“Sociology of legal temporalities” reads the title of a chapter by Lyna Francot. She emphasizes that modern law has its “Eigenzeit” (190). The “Sociology of legal images” by Linda Mulcahy and “The sociology of legal professions” by Lisa Webley conclude the volumes’ second part. Mulcahy makes a strong argument for the inclusion of visual methods and for the significance of visual phenomena for a sociology of law. The volume’s editor, by the way, has chosen a particularly striking cover picture, “Justice” by Tomáš Cisařovský which responds to the Czech’s feelings about law after the 1989 revolution (5). Based on a discussion of mainly the situation in the UK, Webley (223) arrives at the conclusion that social background still influences lawyer’s careers, a fact that she emphasizes raises fundamental sociological questions.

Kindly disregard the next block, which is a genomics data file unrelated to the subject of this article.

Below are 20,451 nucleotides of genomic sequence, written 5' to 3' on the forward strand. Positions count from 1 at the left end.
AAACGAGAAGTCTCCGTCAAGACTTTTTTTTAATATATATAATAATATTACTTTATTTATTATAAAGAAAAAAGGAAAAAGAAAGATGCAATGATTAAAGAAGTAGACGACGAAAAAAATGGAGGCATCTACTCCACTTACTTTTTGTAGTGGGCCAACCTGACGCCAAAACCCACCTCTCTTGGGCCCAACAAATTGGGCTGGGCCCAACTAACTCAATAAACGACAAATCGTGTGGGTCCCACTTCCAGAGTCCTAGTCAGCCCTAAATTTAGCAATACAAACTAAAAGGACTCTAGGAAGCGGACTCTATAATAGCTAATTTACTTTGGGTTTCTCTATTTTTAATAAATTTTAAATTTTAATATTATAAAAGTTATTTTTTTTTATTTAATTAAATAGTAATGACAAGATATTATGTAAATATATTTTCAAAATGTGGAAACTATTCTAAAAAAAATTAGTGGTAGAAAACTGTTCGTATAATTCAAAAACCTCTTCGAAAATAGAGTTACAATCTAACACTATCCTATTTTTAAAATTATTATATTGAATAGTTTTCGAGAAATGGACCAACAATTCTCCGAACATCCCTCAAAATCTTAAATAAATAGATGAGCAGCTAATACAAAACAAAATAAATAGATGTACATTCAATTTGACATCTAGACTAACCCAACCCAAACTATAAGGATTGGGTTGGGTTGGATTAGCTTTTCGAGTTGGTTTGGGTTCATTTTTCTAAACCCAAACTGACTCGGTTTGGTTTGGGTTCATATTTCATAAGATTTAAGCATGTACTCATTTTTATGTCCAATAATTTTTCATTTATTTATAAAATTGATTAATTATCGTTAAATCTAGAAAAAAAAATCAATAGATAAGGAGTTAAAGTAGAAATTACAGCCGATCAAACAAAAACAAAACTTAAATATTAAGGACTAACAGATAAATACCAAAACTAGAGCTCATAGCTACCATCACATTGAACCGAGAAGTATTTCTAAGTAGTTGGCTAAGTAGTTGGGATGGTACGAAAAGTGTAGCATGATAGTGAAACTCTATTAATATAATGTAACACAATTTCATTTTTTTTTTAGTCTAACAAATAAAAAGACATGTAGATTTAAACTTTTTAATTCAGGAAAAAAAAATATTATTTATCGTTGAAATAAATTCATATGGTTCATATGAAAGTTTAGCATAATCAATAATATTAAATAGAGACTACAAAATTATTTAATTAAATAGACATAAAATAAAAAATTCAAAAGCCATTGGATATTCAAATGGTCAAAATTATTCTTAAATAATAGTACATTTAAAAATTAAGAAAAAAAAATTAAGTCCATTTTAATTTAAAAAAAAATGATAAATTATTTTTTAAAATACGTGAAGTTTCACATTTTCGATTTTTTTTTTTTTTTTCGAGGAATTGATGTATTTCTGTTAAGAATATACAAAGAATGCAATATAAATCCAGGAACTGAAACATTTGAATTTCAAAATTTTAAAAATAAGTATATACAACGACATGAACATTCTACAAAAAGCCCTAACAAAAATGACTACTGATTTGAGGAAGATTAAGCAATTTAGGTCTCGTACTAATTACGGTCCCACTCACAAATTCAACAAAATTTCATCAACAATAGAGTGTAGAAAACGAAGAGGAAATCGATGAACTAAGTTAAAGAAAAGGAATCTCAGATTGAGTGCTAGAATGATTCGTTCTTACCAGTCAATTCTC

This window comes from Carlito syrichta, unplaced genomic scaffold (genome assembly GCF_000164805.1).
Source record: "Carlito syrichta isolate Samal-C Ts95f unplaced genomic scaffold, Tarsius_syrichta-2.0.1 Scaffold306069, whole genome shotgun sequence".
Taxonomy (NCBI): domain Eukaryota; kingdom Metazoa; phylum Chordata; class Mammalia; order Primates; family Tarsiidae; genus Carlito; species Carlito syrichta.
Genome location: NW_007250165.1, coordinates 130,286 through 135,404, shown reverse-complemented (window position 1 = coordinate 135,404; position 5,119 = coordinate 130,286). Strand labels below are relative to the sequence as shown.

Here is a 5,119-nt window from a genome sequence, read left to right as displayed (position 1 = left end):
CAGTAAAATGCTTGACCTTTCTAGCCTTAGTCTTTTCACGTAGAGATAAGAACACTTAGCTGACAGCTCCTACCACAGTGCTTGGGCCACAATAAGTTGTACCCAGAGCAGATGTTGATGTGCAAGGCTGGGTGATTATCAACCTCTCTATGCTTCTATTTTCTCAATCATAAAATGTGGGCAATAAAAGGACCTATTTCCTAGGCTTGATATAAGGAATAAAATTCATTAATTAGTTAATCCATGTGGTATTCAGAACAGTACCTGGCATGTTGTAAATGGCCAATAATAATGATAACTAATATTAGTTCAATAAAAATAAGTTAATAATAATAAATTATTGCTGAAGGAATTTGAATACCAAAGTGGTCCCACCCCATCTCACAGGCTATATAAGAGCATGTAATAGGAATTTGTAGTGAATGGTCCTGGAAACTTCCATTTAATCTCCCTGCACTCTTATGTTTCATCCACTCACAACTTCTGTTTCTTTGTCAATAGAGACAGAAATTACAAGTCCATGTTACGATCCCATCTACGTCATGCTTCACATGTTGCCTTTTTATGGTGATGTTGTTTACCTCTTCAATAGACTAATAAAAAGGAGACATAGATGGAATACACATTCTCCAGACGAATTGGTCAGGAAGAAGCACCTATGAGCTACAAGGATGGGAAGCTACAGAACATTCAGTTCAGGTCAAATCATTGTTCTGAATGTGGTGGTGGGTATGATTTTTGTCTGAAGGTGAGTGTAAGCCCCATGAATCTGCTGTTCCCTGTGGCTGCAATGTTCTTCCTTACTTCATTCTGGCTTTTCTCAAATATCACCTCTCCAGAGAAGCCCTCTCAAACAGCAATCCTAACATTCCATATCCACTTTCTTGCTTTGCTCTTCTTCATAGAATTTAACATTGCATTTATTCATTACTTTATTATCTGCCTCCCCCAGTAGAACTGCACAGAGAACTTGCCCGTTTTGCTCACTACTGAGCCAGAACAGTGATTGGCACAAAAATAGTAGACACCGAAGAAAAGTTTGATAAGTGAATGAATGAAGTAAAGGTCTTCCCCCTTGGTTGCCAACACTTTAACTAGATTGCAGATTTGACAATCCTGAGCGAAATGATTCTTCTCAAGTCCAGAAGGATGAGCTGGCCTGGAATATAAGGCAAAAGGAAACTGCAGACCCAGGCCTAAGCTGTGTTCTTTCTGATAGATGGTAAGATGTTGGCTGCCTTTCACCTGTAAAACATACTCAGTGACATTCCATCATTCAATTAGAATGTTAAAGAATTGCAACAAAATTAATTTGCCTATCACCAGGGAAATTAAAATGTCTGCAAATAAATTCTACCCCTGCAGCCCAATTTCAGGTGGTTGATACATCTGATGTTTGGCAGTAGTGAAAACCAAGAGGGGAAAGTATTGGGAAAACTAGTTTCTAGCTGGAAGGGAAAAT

The third part turns to a “Sociology of legal disciplines”. Back-to-back, Paul Blokker and Chris Thornhill are writing about, respectively, “Sociology of constitutional law and politics” and “Sociology of transnational constitutions”. As the content of both articles overlaps, the reader has an opportunity to compare the two; both are drawing on sociological theory, Thornhill a bit more than Blokker. Thornhill (254) emphasizes that constitutional democracy today has to be understood as a thicket of interactions between citizens and national political institutions, as well as “transnational norm providers”.